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Precipitation of lead hydroxide in the presence of EDTA

  1. Apr 25, 2016 #1
    1. The problem statement, all variables and given/known data

    1. The question

    EthyleneDiamineTetra-acetate(##EDTA^{4-}##) is used in chemical analysis as a complex-former. ##EDTA^{4-}## is also used to treat heavy metal poisoning, as it forms water soluble complexes with them which can then be easily removed by the body. The reaction of ##EDTA^{4-}## with lead is:
    $$Pb^{2+}(aq) + EDTA^{4-}(aq) \rightleftharpoons PbEDTA^{2-}(aq), K = 1.1 \times 10^{18}$$

    0.010 mol of ##Pb(NO_3)_2##-solution is added to 1 liter ##(dm^3)## of buffered water solution (pH = 13), whose ##Na_4 EDTA## concentration is 0.050M. Does the added lead precipitate in the form of ##Pb(OH)_2##-salt?

    Some \ values\\ \hline
    K_s(Pb(OH)_2) & 1.2 \times 10^{-15}\\
    K & 1.1\times 10^{18}\\
    n_0 (Pb(NO_3)_2) & 0.010 mol\\
    [Na_4 (EDTA)]_0 & 0.050M\\
    pH & 13

    2. Relevant equations

    If our chemical reaction is
    $$aA + bB \rightleftharpoons cC + dD $$
    then our equilibrium constant
    $$K = \frac{[A]^a [ B ]^b}{[C]^c[D]^d} $$
    The solubility constant would be
    $$K_s = [ C ]^c [D]^d$$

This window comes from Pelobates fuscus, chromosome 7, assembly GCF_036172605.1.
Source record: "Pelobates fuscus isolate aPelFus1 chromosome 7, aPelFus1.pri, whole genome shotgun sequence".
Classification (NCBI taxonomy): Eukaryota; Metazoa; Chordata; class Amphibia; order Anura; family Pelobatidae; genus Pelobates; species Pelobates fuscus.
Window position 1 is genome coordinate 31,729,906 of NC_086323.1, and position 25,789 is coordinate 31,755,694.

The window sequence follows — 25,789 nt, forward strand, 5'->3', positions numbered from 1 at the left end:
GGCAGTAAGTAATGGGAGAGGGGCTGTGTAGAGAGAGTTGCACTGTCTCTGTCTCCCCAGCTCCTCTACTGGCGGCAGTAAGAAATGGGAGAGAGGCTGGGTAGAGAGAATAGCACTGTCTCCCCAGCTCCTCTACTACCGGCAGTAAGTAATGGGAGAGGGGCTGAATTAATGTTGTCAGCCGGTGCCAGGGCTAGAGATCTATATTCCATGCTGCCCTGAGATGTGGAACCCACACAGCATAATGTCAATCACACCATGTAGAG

since the activity ##a_s## of the pure solid on the left side of the reaction equation is 1.

    3. The attempt at a solution

    I managed to solve this, I just need a second opinion on whether my solution is correct.

    The lead is going to precipitate if the reaction quotient
    $$Q > K_s$$
    To see if this holds, I need to find out the concentration of lead in the solution. I'm going to assume that the added ##Pb(NO_3)_2## dissolves completely and then reacts with the ##EDTA^{4-}##, before the remaining lead from this reaction then reacts with the ##OH^-##-ions. Below is a table of the first reaction.
    concentration & Pb^{2+} & EDTA^{4-} & PbEDTA^{2-}\\ \hline
    beginning & 0.01 & 0.05 & 0\\
    end & 0.01-x & 0.05-x & x
    We can then solve for ##x## using ##K##:
    &= \frac{x}{(0.01-x)(0.05-x)}\\
    &(0.01-x)(0.05-x)K = x\\
    &\frac{1}{2000}K-0.06Kx + Kx^2 = x\\
    & Kx^2 -(0.06K+1)x + \frac{1}{2000}K = 0
    Solving for ##x##:
    &= \frac{(0.06K+1) \pm \sqrt{(0.06K+1)^2 - 4K\times \frac{K}{2000}})}{2K}\\
    Now ##1/20 = 0.05## won't do, since ##(0.01-x)## would be negative. Plugging in ##x = 0.01## gives us the concentration of lead after the reaction which is ##[Pb]_1 = (0.01 - 0.01) = 0##. Therefore at these concentrations there is no lead left over to react with the ##OH^-##-ions, and there can be no precipitate.

    This is a desirable result, considering the use of EDTA in medicine, but this seems too easy. I must be missing something or making wrong assumptions.
    Last edited: Apr 25, 2016
  2. jcsd
  3. Apr 26, 2016 #2


    User Avatar

    Staff: Mentor

    No, concentration of Pb2+ is not zero. Both 1/20 and 1/100 are only approximations. What they do tell you though is that the Pb2+ is complexed almost entirely, with concentration of the complexed form equal - for all practical purposes - 0.01 M. Plug this number (together with the concentration of the free EDTA4- left after the reaction) into the K equation and calculate equilibrium concentration of the Pb2+.